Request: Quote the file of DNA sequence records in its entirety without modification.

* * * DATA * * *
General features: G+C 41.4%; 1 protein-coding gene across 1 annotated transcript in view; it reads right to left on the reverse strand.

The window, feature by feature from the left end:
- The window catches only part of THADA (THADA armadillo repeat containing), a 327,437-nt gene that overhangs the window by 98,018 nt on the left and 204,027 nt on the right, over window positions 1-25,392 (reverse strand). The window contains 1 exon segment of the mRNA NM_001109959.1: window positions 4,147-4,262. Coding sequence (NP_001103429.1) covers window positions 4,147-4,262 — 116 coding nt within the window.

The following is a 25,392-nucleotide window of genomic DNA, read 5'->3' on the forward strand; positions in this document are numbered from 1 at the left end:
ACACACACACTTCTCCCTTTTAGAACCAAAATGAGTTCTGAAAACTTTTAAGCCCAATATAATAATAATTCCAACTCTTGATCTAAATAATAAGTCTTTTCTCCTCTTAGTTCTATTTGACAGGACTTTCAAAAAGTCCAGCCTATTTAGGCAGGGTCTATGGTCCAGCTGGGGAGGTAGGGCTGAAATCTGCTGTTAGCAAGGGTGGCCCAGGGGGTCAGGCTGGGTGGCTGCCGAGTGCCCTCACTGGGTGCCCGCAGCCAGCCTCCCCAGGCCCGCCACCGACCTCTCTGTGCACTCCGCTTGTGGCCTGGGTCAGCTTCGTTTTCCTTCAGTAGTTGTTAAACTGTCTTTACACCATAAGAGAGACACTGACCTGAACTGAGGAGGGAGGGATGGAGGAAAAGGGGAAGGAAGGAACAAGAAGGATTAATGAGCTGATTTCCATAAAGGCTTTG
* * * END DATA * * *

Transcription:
General features: G+C 41.4%; 1 protein-coding gene across 1 annotated transcript in view; it reads right to left on the reverse strand.

The window, feature by feature from the left end:
- The window catches only part of THADA (THADA armadillo repeat containing), a 327,437-nt gene that overhangs the window by 98,018 nt on the left and 204,027 nt on the right, over window positions 1-25,392 (reverse strand). The window contains 1 exon segment of the mRNA NM_001109959.1: window positions 4,147-4,262. Coding sequence (NP_001103429.1) covers window positions 4,147-4,262 — 116 coding nt within the window.

The following is a 25,392-nucleotide window of genomic DNA, read 5'->3' on the forward strand; positions in this document are numbered from 1 at the left end:
ACACACACACTTCTCCCTTTTAGAACCAAAATGAGTTCTGAAAACTTTTAAGCCCAATATAATAATAATTCCAACTCTTGATCTAAATAATAAGTCTTTTCTCCTCTTAGTTCTATTTGACAGGACTTTCAAAAAGTCCAGCCTATTTAGGCAGGGTCTATGGTCCAGCTGGGGAGGTAGGGCTGAAATCTGCTGTTAGCAAGGGTGGCCCAGGGGGTCAGGCTGGGTGGCTGCCGAGTGCCCTCACTGGGTGCCCGCAGCCAGCCTCCCCAGGCCCGCCACCGACCTCTCTGTGCACTCCGCTTGTGGCCTGGGTCAGCTTCGTTTTCCTTCAGTAGTTGTTAAACTGTCTTTACACCATAAGAGAGACACTGACCTGAACTGAGGAGGGAGGGATGGAGGAAAAGGGGAAGGAAGGAACAAGAAGGATTAATGAGCTGATTTCCATAAAGGCTTTG